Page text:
International Women’s Day is the moment every year when we pat ourselves on the back for the progress we’re making on women’s equality and bemoan just how much further we still have to go. But having made monumental change from the position of women in my mother’s generation, we have learnt a few lessons. *change is possible - even when everyone is telling you it isn’t. *it needs resilience and persistence - even the most obvious change can take decades. *you will face a backlash which is often personal and threatening. The more progress you make and the more women’s voice are heard the greater the misogynist backlash. And it’s always nasty. *It’s not possible to make change as a woman acting alone. It’s the solidarity of women working together which does it - not a few inspirational leaders. *don't stand around waiting to be popular. Women who fight for equality are labelled awkward, aggressive or abnormal. But *women sticking their neck out for change will always have the support of millions of women who, like us, rail against unfairness and the discrimination they all face in their own lives.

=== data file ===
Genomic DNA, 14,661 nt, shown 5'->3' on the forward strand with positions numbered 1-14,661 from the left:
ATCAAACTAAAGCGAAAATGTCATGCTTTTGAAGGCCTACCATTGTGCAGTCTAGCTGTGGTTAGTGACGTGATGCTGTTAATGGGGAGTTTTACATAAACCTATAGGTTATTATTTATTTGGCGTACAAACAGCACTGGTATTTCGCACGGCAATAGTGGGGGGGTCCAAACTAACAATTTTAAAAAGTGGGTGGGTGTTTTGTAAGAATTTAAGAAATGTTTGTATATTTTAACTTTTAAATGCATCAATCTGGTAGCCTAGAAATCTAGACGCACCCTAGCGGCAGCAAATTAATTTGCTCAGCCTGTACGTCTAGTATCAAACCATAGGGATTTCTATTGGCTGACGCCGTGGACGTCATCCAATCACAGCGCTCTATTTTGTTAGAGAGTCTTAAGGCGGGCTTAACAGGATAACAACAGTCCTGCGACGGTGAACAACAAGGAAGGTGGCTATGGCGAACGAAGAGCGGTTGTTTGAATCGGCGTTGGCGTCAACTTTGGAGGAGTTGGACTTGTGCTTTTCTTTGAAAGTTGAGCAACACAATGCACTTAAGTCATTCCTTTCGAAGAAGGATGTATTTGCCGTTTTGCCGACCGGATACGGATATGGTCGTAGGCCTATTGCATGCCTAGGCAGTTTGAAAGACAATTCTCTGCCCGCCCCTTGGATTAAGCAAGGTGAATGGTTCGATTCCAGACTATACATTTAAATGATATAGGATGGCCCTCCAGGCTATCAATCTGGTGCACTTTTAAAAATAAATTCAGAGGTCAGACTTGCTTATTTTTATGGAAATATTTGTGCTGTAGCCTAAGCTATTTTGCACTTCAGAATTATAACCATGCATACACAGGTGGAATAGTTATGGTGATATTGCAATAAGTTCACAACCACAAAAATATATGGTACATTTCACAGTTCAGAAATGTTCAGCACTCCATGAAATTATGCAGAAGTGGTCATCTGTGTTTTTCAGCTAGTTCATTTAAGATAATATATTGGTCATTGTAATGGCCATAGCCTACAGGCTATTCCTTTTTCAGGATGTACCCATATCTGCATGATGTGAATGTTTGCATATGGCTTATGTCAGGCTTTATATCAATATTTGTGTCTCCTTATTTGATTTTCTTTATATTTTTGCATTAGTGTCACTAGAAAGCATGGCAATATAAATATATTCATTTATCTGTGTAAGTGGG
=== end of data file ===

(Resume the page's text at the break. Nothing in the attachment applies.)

And that’s how we’ve gone from a situation where women were defined by their role in a household dominated by a man - daughter, housewife, mother, - to a situation where nearly everyone agrees that women are not inferior to men. But though we’ve won the arguments the reality still needs more work. Few would argue that women should be paid less than men at work. But 8 out of 10 employers still pay their women less than their men. No-one condones domestic violence - like they used to. But still women’s eyes are blacked, their ribs broken and their children terrorised by men who are their husbands or boyfriends. No-one would, any more, argue that men should make the decisions and women should abide by them. But where decisions are to be made whether it’s in politics or business or any other field, it’s the men making the decisions even if they have to rely on women to implement them!
But though it’s depressing to see misogyny centre stage in America’s White House and the burning injustice of women in the developing world, we shouldn’t understate what we’ve achieved. The Women’s Movement’s quest for women’s equality has been the most enduring successful political movement of my lifetime. And the prospects for more progress are strengthened by the arrival in Parliament of more women than there have ever been. And whilst it used to be only on the Labour side that women were arriving in numbers, there are now women in the Tories who see themselves as feminists and are pressing for progress. With more than 200 hundred of us, if we women MPs can find a way to work together on a consistent basis, we might just turn out to be the most coherent force in a fractured parliament.
Original article appeared in the Times on International Women's Day - 8th March 2019 https://t.co/Bupu4d9CMY